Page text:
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Herbs >> Millets
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Millet is small, round in shape, and can be white, grey, yellow or red.  The most common form in stores is the pearled, hulled kind, although you can find couscous made from cracked millet.

An interesting thing about millet is that the hulls and seeds contain small amounts of goiterogenic substances.  These substances limit the uptake of iodine to the thyroid and, in large amounts, these substances can cause goiter.  The substances are reduced through the hulling process.

Some researchers believe that the goiterogenic substances are reduced even further through cooking, while others believe that cooking and storing the millet in the refrigerator will actually increase the substances.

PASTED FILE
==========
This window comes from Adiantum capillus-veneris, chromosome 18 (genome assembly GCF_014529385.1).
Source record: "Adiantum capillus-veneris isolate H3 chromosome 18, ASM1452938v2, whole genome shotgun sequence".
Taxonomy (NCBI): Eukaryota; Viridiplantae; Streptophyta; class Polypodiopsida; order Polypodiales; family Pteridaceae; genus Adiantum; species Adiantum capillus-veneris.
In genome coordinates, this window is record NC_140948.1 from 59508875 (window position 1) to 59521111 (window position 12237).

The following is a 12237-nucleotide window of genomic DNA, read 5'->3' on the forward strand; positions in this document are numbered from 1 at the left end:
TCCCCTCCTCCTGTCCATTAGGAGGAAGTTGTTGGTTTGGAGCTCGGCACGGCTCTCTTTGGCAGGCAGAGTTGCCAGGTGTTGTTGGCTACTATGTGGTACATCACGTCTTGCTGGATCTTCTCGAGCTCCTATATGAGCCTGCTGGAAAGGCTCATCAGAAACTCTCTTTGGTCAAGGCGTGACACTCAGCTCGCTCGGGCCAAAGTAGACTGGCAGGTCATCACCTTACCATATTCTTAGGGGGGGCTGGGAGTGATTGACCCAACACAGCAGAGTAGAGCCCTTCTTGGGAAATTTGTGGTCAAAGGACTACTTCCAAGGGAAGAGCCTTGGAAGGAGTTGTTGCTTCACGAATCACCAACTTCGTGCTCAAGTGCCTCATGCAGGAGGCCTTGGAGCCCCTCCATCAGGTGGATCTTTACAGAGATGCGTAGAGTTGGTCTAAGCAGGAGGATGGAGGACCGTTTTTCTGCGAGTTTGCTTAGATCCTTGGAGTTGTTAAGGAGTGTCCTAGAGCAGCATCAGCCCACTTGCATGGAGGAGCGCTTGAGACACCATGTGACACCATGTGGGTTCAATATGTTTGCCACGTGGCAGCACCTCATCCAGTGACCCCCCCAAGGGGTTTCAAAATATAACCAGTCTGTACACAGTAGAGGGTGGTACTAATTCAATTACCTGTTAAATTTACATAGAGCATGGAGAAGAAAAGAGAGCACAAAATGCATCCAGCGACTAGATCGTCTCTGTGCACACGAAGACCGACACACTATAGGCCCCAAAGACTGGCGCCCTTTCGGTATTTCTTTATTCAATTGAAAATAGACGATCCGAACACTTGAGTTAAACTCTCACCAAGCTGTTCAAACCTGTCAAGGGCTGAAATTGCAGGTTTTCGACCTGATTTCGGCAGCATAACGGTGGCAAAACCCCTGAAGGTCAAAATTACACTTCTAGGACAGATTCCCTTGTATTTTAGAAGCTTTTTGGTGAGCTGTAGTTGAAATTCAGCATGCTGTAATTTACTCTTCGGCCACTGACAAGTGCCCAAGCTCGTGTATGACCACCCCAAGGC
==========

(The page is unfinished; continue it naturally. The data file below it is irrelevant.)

However, the goiterogenic substances are not unique to millet. In fact, common foods such as broccoli, cabbage, cauliflower, spinach, soy beans, and pears, also contain goiterogenic substances. There is no reason to be alarmed by these substances as a varied diet ensures that too much is not consumed. The nutritional value of millet and other foods outweighs the potential concerns. However, if you are hypothyroid, it is recommended that you eat three servings a day or less of these foods.

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